“If you are under the age of 19, the product will not be left at the address and instead will go back to the Canada Post depot, where someone over the age of 19 will then be able to pick it up.”

“The interim policy gives us about six to eight months to consult with the Laurier community, consult with the various levels of government, local municipalities and other universities and colleges to make sure that the long-term permanent policy that we have is the best one possible.”

There are many benefits to the legalization of cannabis, not just from a financial standpoint, but also to diffuse the current war on drugs.

“Public health experts, like those at the Centre for Addiction and Mental Health, have found that the criminalization of recreational cannabis in Canada simply wasn’t working. Canada had some of the highest user rates in the world, particularly when it came to youth,” Phillips said.

As for the working group that has been put together to collect information for a long-term policy, “They’ll go in with an open mind, and they’re going to consult with people on campus, the municipality and the provincial and federal levels of government to understand where everyone is going with it, Crowley said.

“The hope and the aspiration in legalization in Canada is going to have a beneficial impact in ensuring that if product is going to be purchased and consumed, it comes from a legal marketplace where the product is completely controlled and consumers have education.”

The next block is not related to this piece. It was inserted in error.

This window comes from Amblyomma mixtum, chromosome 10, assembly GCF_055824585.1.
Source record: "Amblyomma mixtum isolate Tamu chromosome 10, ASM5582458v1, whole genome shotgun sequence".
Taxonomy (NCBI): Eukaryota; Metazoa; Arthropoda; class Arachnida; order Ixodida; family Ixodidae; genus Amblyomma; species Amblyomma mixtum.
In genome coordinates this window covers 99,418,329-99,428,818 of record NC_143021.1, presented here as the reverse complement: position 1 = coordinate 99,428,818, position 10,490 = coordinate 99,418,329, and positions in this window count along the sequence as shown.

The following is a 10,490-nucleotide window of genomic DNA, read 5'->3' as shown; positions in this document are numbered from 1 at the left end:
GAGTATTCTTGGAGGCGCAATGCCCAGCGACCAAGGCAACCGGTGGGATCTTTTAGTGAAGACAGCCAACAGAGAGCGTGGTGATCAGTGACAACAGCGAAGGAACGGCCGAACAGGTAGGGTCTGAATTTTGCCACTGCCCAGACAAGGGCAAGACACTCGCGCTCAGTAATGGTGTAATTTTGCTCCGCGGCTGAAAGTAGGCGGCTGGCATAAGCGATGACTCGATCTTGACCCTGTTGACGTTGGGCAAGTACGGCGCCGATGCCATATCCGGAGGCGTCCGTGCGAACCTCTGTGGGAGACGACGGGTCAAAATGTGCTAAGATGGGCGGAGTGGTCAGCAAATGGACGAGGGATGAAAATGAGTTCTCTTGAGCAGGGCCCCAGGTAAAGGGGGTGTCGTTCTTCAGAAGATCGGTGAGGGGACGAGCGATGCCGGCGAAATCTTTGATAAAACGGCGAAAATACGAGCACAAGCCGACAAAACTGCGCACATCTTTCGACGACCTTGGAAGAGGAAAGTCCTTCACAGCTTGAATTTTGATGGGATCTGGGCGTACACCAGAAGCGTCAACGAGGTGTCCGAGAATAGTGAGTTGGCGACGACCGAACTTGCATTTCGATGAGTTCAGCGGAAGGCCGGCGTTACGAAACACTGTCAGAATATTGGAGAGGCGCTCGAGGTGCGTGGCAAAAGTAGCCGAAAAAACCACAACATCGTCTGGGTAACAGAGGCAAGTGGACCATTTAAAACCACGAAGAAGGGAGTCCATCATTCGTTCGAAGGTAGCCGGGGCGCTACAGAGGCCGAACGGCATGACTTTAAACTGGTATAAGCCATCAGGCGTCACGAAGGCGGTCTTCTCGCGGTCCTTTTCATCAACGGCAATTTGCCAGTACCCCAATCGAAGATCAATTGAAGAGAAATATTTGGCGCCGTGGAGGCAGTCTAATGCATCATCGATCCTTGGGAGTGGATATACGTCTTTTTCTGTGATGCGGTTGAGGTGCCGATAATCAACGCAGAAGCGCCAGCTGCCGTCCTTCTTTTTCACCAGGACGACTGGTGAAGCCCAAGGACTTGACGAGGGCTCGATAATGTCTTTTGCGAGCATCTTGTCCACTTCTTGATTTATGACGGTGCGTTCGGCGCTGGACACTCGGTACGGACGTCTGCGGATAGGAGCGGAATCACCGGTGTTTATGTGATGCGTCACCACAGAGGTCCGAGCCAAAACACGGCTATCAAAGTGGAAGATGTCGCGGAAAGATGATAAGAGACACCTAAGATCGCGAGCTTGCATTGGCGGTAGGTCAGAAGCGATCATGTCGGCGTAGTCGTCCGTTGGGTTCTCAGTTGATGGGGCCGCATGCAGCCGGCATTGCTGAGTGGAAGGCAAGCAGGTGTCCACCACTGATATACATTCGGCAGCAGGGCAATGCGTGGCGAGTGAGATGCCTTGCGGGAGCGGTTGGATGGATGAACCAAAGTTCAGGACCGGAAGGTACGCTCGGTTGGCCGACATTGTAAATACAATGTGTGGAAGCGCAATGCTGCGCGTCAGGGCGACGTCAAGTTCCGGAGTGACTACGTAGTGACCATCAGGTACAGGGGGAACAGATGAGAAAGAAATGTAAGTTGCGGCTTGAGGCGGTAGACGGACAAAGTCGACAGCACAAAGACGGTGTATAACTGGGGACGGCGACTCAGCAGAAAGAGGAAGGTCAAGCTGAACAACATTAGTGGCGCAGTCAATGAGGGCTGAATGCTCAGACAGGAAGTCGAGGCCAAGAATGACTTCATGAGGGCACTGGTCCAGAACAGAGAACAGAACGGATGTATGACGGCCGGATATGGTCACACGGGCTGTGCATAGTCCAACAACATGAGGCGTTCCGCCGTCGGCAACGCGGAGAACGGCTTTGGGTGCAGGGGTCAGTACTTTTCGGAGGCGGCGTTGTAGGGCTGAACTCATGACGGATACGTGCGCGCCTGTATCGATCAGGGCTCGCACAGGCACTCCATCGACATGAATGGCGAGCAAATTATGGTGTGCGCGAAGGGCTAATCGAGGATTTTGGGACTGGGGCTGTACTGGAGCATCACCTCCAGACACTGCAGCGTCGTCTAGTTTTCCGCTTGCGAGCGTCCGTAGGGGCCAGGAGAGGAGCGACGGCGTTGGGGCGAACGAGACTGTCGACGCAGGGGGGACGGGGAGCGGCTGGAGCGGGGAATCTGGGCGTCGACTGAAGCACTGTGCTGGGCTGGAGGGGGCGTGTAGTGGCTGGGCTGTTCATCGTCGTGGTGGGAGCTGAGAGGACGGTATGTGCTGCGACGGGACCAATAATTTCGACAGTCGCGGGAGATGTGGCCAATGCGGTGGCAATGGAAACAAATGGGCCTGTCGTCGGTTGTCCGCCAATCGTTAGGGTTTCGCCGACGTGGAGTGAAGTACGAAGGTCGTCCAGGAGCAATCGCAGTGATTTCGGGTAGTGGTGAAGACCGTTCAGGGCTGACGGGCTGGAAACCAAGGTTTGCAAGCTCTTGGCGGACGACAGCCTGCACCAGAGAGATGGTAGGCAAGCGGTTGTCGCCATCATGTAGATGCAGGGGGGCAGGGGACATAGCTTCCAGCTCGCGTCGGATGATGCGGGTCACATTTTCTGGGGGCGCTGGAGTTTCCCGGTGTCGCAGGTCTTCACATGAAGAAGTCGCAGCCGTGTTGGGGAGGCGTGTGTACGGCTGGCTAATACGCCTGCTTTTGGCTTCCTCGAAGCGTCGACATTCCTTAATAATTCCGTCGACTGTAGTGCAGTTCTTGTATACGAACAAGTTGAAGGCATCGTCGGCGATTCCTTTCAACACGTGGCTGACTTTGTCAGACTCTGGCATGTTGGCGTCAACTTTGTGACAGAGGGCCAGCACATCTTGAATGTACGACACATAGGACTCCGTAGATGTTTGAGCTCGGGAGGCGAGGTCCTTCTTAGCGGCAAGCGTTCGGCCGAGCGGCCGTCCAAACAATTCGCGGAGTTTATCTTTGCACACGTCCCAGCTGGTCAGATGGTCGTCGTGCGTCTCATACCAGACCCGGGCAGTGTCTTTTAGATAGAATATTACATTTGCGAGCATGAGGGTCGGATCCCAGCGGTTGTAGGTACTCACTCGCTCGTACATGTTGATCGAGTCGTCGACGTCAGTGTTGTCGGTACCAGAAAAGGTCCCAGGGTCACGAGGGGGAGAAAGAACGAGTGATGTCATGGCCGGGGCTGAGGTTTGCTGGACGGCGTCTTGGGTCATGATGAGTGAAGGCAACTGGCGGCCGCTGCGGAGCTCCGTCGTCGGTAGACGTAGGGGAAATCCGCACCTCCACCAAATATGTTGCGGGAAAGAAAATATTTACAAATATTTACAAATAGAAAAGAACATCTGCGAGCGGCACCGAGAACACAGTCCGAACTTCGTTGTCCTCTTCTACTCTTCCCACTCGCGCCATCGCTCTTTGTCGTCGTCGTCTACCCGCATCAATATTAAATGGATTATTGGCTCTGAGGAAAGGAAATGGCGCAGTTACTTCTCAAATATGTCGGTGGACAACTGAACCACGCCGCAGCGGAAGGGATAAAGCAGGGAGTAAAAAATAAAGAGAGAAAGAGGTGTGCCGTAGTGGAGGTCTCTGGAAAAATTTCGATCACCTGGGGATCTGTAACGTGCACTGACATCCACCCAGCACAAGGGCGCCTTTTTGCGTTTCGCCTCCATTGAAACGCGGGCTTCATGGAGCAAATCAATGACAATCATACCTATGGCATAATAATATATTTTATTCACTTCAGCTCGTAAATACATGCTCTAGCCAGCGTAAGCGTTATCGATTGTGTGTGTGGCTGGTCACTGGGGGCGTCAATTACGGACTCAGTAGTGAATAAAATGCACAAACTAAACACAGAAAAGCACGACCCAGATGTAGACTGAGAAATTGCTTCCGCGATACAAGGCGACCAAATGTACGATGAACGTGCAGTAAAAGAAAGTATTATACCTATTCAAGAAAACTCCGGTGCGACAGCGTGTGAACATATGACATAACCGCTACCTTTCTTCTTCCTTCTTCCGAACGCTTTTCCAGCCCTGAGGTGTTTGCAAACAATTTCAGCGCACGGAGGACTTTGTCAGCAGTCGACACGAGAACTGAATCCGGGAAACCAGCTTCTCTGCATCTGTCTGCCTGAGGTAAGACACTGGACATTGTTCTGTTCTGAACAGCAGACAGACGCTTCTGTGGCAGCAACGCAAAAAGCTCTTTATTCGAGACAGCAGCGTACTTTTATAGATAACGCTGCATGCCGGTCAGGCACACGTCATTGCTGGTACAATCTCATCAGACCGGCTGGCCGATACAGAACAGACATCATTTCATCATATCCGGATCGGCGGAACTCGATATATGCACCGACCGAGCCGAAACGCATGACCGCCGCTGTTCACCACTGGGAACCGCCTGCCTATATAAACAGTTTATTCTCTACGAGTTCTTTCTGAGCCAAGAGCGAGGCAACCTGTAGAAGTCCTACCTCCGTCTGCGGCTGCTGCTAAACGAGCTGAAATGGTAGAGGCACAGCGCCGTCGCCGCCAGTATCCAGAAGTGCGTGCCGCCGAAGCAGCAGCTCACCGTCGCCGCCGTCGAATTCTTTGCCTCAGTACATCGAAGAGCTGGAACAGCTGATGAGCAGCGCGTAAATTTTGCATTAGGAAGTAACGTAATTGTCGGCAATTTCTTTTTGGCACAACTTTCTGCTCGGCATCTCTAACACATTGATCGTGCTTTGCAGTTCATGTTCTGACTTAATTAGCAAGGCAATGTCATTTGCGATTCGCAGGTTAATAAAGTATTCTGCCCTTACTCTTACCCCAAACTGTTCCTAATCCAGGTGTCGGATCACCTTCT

However, the effects of legalization are not positive for all. Ben Willsteed, an employee at Different Strokes in uptown Waterloo, revealed that no longer criminalizing cannabis seems to be merely another act for the government’s gain.

“You have to start applying for licensing for the following year in December, right now it’s looking pretty expensive for licensing — about $97,000 a year. They’re saying they’re not monopolizing it, unfortunately, so it’s sort of the way it seems to be going,” Willsteed said.

The effects that cannabis has on the body means it can still impair those operating vehicles or heavy machinery.

However, the impression that weed and alcohol have equally detrimental effects are causing more harm to the legalization process, in the eyes of some.

“It would be nice if they were looking at it not in the same class as alcohol, because it’s not at all, like with zoning your schools and stuff like that,” Willsteed said.

Different Strokes is currently located directly next to an elementary school and still is too close to Laurier to be able to sell cannabis, as a 4 km radius is needed from a government owned and run facility.